Buffalo Trunkfish
Lactophrys trigonus
    Ecological Descriptors
Habitat Size (cm) Diet Behaviour Sex 
S, Co, R 55 Mol, Cru, Wor, Tun, Veg I, Sh F/PGH?
Adult: Body oblong, with an obvious
hump on back. Green to tan, with a dark-edged honeycomb pattern. Long caudal peduncle. Small adults have 2 blackish oblique chain-like marks - 1 behind and above the pectoral base, the other about mid-side.
Juvenile: Orange to lime green. Nape and upper body with scattered small white ringed,
dark spots, those spots darker in 2 areas above pectoral and at mid-body.

Inhabits seagrass beds, coral rubble areas, and offshore reefs from 2 to 50 m. It feeds on a wide variety of small benthic invertebrates such as molluscs, crustaceans, worms and sessile tunicates, as well as some seagrasses.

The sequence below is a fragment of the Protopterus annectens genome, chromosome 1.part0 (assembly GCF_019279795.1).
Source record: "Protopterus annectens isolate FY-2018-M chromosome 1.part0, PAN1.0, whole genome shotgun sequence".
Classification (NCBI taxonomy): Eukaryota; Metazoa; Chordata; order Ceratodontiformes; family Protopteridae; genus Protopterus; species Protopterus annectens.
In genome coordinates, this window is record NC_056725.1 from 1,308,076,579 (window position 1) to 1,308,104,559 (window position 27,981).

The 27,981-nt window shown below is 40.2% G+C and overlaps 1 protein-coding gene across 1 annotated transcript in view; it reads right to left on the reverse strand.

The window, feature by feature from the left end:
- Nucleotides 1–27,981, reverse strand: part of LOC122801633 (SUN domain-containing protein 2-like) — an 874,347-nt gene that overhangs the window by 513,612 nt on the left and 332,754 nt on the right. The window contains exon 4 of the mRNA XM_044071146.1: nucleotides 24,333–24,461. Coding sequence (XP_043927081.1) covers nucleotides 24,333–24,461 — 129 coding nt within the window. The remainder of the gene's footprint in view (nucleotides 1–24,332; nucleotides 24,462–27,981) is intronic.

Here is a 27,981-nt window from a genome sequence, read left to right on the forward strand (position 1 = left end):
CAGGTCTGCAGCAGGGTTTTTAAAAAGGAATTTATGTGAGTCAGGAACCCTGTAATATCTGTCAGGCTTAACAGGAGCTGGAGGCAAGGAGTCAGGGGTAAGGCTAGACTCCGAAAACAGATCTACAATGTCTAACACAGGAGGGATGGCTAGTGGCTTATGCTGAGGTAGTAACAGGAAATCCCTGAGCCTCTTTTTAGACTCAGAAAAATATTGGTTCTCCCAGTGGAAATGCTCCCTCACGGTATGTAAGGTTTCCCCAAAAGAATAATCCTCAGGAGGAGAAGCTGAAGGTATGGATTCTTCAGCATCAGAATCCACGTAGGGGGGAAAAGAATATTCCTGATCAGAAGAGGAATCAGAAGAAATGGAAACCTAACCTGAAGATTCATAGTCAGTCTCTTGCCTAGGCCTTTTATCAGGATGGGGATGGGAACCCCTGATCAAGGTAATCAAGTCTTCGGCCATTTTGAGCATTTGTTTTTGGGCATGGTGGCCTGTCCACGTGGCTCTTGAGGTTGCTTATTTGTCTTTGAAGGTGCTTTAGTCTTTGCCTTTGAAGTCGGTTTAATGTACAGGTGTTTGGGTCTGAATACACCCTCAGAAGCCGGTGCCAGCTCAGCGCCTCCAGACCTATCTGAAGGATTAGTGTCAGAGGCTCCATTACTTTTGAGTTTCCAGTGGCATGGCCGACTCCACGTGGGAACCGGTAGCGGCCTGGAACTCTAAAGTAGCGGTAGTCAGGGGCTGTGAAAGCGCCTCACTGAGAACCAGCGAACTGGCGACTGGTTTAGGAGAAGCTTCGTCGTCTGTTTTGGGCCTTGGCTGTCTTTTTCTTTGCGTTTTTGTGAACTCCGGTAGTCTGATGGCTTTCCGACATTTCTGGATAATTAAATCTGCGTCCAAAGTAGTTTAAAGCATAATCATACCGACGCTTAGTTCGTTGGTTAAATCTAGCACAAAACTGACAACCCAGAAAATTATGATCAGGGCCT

These fish have been observed in groups as large as 23. Pahutoxin (formerly ostracitoxin) is produced in the skin as a defence against predators.
Their body consists of a bony carapace which prevents flexion. Due to this rigid body, members of this family propel themselves primarily using dorsal and anal fins (plus pectoral) , a characteristic appearance termed as 'ostraciform' swimming. However, they can use the caudal fin fpr bursts of speed if necessary.

Life Cycle
Little known about the offspring of the buffalo trunkfish. Its general shape appears much flatter and circular than the elongated adult.
Buffalo Trunkfish
Buffalo Trunkfish
Buffalo Trunkfish Juvenile
Buffalo Trunkfish Juvenile
(C) Carlos & Allison Estape
(C) Kevin Bryant
(C) Kevin Bryant